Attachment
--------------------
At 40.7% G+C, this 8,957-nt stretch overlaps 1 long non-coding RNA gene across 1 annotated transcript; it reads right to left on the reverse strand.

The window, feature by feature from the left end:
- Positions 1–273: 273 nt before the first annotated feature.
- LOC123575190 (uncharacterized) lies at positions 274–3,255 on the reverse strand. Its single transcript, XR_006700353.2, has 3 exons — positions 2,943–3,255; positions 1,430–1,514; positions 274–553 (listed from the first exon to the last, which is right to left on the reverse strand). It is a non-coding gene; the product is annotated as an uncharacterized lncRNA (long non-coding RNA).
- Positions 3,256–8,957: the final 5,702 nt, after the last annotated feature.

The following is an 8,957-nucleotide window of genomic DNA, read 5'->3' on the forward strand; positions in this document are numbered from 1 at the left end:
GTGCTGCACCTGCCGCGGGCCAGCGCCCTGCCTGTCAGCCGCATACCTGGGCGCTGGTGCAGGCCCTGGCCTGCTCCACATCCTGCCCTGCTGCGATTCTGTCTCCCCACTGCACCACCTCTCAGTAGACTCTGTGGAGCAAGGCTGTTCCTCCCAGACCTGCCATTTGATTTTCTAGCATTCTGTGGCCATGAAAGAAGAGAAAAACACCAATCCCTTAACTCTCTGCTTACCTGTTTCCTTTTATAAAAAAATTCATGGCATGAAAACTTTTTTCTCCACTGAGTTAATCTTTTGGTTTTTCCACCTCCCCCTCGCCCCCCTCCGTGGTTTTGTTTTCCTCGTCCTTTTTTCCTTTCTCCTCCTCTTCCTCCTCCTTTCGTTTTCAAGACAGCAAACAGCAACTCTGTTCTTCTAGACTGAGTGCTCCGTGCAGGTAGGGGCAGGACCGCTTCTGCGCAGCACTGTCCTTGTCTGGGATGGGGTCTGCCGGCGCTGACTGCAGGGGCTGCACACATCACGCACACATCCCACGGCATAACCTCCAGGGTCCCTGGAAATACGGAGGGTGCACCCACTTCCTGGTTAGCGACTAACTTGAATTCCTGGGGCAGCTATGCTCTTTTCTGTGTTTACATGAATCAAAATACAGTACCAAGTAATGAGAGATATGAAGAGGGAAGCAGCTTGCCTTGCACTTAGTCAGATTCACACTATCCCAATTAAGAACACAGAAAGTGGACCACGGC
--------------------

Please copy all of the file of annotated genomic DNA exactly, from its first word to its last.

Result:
At 40.7% G+C, this 8,957-nt stretch overlaps 1 long non-coding RNA gene across 1 annotated transcript; it reads right to left on the reverse strand.

The window, feature by feature from the left end:
- Positions 1–273: 273 nt before the first annotated feature.
- LOC123575190 (uncharacterized) lies at positions 274–3,255 on the reverse strand. Its single transcript, XR_006700353.2, has 3 exons — positions 2,943–3,255; positions 1,430–1,514; positions 274–553 (listed from the first exon to the last, which is right to left on the reverse strand). It is a non-coding gene; the product is annotated as an uncharacterized lncRNA (long non-coding RNA).
- Positions 3,256–8,957: the final 5,702 nt, after the last annotated feature.

The following is an 8,957-nucleotide window of genomic DNA, read 5'->3' on the forward strand; positions in this document are numbered from 1 at the left end:
GTGCTGCACCTGCCGCGGGCCAGCGCCCTGCCTGTCAGCCGCATACCTGGGCGCTGGTGCAGGCCCTGGCCTGCTCCACATCCTGCCCTGCTGCGATTCTGTCTCCCCACTGCACCACCTCTCAGTAGACTCTGTGGAGCAAGGCTGTTCCTCCCAGACCTGCCATTTGATTTTCTAGCATTCTGTGGCCATGAAAGAAGAGAAAAACACCAATCCCTTAACTCTCTGCTTACCTGTTTCCTTTTATAAAAAAATTCATGGCATGAAAACTTTTTTCTCCACTGAGTTAATCTTTTGGTTTTTCCACCTCCCCCTCGCCCCCCTCCGTGGTTTTGTTTTCCTCGTCCTTTTTTCCTTTCTCCTCCTCTTCCTCCTCCTTTCGTTTTCAAGACAGCAAACAGCAACTCTGTTCTTCTAGACTGAGTGCTCCGTGCAGGTAGGGGCAGGACCGCTTCTGCGCAGCACTGTCCTTGTCTGGGATGGGGTCTGCCGGCGCTGACTGCAGGGGCTGCACACATCACGCACACATCCCACGGCATAACCTCCAGGGTCCCTGGAAATACGGAGGGTGCACCCACTTCCTGGTTAGCGACTAACTTGAATTCCTGGGGCAGCTATGCTCTTTTCTGTGTTTACATGAATCAAAATACAGTACCAAGTAATGAGAGATATGAAGAGGGAAGCAGCTTGCCTTGCACTTAGTCAGATTCACACTATCCCAATTAAGAACACAGAAAGTGGACCACGGC